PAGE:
After digging through lunar samples brought back by astronauts, scientists were surprised to find what could be Earth’s oldest rock.
The theory that the moon was once a part of Earth and was cast off by a massive cosmic collision is not new, but recent findings show that, strangely, a piece of Earth may have managed to find its way to the moon after this event.
Publishing its findings to Earth and Planetary Science Letters, an international team of scientists associated with the Center for Lunar Science and Exploration revealed that Earth’s oldest rock has been discovered in a lunar sample returned to our planet by Apollo 14 astronauts.
By sifting through the small amounts of moon sample, the team was stunned to find evidence that the 4bn-year-old rock was launched from Earth by a large impacting asteroid or comet. This impact would have jettisoned material through Earth’s infant atmosphere and eventually found its way to the moon.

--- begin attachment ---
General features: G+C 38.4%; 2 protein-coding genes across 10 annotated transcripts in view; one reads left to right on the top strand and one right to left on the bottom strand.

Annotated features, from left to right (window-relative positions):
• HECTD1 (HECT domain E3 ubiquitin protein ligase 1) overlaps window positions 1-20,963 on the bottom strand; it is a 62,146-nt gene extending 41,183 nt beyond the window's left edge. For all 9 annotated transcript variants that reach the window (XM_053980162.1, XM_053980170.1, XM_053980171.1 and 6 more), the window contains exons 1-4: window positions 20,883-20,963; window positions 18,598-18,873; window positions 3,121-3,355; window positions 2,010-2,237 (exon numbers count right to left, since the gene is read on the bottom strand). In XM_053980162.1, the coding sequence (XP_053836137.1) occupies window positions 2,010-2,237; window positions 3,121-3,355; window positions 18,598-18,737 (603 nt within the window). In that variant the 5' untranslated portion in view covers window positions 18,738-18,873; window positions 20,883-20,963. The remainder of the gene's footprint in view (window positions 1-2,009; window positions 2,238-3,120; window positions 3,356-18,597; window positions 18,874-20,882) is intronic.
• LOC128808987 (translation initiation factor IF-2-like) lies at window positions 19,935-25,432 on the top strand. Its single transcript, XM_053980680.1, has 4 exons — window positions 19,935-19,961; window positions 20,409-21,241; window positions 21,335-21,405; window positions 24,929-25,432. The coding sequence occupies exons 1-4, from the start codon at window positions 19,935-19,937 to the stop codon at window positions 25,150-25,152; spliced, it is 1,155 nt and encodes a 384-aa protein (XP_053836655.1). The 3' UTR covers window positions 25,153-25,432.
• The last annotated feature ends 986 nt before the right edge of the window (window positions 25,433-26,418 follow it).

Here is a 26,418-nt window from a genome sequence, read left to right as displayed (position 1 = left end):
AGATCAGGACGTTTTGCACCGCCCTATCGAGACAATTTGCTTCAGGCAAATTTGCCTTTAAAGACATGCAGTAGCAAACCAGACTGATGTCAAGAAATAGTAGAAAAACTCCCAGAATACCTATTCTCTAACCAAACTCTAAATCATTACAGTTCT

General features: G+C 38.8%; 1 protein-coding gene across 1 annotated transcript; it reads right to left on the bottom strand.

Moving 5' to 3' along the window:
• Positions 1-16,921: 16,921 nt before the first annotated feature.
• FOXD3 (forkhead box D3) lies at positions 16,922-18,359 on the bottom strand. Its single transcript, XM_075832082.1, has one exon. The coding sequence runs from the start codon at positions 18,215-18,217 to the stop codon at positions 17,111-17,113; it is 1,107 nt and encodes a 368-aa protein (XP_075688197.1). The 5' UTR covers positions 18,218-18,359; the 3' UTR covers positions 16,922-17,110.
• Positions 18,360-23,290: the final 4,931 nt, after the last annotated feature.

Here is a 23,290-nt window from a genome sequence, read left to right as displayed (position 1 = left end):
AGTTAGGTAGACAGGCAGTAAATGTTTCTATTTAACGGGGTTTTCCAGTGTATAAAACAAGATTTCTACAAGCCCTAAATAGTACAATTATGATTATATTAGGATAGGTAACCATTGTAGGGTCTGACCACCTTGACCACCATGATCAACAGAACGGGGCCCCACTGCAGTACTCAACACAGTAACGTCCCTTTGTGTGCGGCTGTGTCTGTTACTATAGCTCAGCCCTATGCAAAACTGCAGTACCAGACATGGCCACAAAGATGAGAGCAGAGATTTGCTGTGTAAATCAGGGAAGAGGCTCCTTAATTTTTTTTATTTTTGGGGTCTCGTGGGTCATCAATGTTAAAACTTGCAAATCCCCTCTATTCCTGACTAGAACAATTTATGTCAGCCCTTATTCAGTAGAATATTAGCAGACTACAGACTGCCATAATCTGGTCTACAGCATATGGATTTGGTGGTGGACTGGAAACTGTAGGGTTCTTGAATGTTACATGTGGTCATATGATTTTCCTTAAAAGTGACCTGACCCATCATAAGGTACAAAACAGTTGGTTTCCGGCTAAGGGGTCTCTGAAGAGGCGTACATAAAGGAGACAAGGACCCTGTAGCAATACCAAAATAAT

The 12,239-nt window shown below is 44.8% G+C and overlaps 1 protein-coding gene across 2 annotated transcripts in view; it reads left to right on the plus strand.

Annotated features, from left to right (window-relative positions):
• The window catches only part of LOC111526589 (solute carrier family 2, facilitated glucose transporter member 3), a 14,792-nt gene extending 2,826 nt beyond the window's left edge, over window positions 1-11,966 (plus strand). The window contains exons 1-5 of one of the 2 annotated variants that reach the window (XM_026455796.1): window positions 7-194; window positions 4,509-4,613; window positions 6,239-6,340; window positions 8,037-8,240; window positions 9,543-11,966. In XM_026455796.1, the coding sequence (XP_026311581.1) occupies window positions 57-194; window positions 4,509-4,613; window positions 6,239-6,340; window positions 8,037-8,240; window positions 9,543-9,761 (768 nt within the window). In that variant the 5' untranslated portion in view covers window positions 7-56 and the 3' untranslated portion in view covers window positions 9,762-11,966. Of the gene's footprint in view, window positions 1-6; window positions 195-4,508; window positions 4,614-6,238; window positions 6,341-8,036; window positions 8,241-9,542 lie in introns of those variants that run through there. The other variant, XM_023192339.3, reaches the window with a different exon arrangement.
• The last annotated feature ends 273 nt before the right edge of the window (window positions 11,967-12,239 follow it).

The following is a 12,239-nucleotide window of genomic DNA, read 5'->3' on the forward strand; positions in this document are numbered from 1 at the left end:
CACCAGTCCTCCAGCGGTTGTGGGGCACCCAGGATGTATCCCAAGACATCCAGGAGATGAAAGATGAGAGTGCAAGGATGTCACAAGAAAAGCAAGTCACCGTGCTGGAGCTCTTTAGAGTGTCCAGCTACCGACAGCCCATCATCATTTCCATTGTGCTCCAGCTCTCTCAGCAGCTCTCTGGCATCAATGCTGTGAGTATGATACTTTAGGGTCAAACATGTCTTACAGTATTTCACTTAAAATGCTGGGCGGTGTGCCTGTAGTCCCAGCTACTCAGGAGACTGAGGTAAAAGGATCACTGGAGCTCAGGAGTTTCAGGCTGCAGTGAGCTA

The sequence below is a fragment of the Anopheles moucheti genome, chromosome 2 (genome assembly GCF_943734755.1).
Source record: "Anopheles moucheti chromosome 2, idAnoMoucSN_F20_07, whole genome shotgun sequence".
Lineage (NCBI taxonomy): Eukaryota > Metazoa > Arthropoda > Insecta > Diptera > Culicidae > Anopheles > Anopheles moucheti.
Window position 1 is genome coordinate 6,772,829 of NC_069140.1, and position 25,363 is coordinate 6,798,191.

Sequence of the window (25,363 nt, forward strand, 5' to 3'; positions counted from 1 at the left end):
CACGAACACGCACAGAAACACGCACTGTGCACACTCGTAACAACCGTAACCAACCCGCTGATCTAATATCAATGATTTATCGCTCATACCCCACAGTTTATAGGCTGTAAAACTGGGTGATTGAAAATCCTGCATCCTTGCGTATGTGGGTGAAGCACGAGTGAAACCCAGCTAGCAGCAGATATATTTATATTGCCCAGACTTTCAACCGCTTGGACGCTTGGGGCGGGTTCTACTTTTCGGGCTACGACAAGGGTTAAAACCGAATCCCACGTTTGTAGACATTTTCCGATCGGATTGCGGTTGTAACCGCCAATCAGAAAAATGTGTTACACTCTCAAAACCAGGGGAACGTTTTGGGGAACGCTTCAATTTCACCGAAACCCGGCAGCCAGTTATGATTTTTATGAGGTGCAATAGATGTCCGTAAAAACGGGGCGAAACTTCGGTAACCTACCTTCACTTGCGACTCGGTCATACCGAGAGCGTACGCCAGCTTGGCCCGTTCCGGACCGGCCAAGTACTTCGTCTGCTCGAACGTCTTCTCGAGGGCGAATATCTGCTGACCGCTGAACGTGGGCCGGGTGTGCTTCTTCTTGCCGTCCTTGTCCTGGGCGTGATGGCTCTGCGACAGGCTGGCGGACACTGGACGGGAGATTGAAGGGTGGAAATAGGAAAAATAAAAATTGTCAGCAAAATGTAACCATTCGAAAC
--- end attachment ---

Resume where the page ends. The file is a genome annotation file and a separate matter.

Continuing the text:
You might be thinking that’s an awful long way for a rock to travel, even if was the result of a colossal strike, but at this time the moon was three times closer to Earth than it is now. After its arrival, the rock got mixed in with other lunar surface materials into one sample.
‘An extraordinary find’
The rock fragment that led to this discovery weighs just 2g and comprises quartz, feldspar and zircon, elements that would be highly unusual on the moon. Chemical analysis later showed that it crystallised in a terrestrial-like oxidised system at terrestrial temperatures, rather than in the reducing and higher temperature conditions that are characteristic of the moon.
There is a chance that the sample didn’t come from Earth and that it actually crystallised on the moon; however, this would require it to have formed at tremendous depths in the lunar mantle where very different rock compositions are anticipated. This led the team to say with a high degree of certainty that it came from Earth.
The rock is considered a relic of an intense period of bombardment that shaped the solar system during its first billion years, after which the moon was only affected by small and less frequent events.
Principal investigator of the mission, Dr David A Kring, admitted that these findings will prove controversial, as being the first find of its kind means it will be put under more scrutiny in order to locate similar samples. These, he believes, will eventually be found.
“It is an extraordinary find that helps paint a better picture of early Earth and the bombardment that modified our planet during the dawn of life,” he said.